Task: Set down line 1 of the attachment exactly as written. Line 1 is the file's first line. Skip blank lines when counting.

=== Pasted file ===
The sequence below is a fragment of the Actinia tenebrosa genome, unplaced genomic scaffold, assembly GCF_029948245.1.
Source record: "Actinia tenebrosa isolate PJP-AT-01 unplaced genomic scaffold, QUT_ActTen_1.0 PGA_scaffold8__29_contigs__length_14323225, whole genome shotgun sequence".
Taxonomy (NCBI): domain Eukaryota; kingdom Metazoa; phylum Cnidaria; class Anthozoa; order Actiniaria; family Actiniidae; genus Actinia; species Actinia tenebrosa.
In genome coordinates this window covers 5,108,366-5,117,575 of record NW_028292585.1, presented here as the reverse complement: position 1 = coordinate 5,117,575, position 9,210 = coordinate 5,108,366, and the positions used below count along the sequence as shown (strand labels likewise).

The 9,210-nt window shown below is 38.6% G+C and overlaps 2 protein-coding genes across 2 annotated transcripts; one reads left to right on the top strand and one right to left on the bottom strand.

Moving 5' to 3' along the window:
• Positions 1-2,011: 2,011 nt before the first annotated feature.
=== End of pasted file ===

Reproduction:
The sequence below is a fragment of the Actinia tenebrosa genome, unplaced genomic scaffold, assembly GCF_029948245.1.